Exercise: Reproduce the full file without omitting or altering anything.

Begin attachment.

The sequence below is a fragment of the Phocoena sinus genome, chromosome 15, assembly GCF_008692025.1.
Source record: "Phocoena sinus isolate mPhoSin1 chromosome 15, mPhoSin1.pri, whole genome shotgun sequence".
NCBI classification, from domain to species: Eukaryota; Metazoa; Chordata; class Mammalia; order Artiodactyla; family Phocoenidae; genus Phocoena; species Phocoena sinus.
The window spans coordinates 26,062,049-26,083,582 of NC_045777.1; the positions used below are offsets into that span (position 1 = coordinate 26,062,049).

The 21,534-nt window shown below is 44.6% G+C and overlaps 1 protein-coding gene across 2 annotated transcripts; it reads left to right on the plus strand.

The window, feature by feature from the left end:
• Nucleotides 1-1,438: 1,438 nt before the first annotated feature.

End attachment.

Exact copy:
The sequence below is a fragment of the Phocoena sinus genome, chromosome 15, assembly GCF_008692025.1.
Source record: "Phocoena sinus isolate mPhoSin1 chromosome 15, mPhoSin1.pri, whole genome shotgun sequence".
NCBI classification, from domain to species: Eukaryota; Metazoa; Chordata; class Mammalia; order Artiodactyla; family Phocoenidae; genus Phocoena; species Phocoena sinus.
The window spans coordinates 26,062,049-26,083,582 of NC_045777.1; the positions used below are offsets into that span (position 1 = coordinate 26,062,049).

The 21,534-nt window shown below is 44.6% G+C and overlaps 1 protein-coding gene across 2 annotated transcripts; it reads left to right on the plus strand.

The window, feature by feature from the left end:
• Nucleotides 1-1,438: 1,438 nt before the first annotated feature.